German MPs to quiz Scholz over fraud probe
German Finance Minister Olaf Scholz, the frontrunner in the race to succeed Chancellor Angela Merkel, will face a grilling from lawmakers on Monday over a probe into an anti-money laundering agency overseen by his ministry.
The appearance before the parliament’s finance committee will come merely days before a September 26 general election that will see Merkel bow out after 16 years in power.
“Olaf Scholz has accepted our invitation to appear before the finance committee before the election,” said Green party MP Lisa Paus on Wednesday, calling it his “last chance to regain lost credibility”.
Scholz’s centre-left Social Democratic Party (SPD) is currently leading opinion polls, followed by Merkel’s conservative CDU-CSU alliance whose chancellor candidate Armin Laschet has seen a steady decline in popularity.
Lawmakers from opposition parties have asked to put questions before Scholz after his ministry and the justice ministry were raided by prosecutors last week as part of an investigation into the Cologne-based Financial Intelligence Unit (FIU).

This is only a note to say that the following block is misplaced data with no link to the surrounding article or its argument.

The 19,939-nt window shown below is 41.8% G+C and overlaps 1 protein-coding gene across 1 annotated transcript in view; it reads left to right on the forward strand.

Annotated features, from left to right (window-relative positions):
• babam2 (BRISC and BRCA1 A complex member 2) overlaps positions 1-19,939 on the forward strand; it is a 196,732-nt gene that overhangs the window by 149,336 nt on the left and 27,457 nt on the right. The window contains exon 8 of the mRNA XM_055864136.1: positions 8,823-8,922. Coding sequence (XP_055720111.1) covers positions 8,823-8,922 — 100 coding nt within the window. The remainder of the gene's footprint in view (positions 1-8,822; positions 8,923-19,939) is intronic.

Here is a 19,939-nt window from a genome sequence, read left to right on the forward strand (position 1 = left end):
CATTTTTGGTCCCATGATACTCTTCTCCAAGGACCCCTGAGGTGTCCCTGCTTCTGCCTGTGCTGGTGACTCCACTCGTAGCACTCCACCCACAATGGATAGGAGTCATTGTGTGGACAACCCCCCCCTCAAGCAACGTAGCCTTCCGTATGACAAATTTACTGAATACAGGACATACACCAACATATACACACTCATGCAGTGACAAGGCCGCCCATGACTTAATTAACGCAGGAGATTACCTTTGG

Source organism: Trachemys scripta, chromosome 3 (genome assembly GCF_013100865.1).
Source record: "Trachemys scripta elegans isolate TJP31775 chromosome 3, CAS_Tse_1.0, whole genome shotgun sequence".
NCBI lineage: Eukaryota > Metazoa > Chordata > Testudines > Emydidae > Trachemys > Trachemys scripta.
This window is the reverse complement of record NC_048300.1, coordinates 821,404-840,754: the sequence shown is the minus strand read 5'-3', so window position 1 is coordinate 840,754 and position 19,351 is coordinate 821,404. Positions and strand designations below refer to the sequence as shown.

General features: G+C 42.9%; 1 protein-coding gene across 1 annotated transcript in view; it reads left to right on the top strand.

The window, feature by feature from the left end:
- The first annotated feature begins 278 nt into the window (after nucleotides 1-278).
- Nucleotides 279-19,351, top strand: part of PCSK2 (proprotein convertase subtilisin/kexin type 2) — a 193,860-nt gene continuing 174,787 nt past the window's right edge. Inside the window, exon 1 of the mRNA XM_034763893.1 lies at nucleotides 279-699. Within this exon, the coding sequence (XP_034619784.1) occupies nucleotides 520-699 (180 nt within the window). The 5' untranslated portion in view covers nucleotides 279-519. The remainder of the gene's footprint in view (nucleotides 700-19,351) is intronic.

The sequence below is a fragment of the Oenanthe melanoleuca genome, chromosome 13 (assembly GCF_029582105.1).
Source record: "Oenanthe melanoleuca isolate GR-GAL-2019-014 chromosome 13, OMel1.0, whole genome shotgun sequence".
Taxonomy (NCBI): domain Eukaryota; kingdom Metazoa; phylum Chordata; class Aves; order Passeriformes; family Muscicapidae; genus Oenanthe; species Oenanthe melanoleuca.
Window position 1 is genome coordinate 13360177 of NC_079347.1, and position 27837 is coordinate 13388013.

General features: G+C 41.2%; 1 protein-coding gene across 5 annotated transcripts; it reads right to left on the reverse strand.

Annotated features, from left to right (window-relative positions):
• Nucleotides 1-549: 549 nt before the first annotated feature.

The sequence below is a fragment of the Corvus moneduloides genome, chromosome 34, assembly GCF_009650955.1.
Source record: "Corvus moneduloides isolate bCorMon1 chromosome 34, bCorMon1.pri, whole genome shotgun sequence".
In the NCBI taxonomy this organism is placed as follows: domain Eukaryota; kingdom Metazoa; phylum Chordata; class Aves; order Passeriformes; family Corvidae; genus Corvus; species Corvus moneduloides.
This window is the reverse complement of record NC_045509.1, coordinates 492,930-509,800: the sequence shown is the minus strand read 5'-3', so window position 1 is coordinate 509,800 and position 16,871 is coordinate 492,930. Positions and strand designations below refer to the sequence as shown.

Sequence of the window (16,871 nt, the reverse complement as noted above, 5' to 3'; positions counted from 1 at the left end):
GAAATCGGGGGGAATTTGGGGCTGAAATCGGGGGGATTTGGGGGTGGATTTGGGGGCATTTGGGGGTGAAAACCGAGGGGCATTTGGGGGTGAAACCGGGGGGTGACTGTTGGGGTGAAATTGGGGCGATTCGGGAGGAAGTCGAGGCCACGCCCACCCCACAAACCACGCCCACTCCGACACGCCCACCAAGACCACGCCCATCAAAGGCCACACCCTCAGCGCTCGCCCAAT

The agency, the anti-money laundering section of Germany’s customs authority, is suspected of hushing up reports of potential money laundering and failing to pass along tips to the relevant authorities.
Political rivals have seized on the searches to criticise Scholz, seeing the probe as the latest example of the minister falling short of his oversight duties.
Scholz’s ministry had already come under fire for apparently failing to act on early warning signs of fraudulent activity at payments company Wirecard, which collapsed last year after admitting that 1.9 billion euros was missing from its accounts.
At a televised election debate on Sunday, Scholz’s main rival Laschet said the minister had to take responsibility for regulatory failures that happened on his watch.
But Scholz said last week’s searches were just about assisting prosecutors with their inquiry into the FIU and did not involve the ministry directly.
Scholz also defended his handling of the Wirecard fallout, saying he had spearheaded a massive overhaul at Germany’s finance watchdog as a result.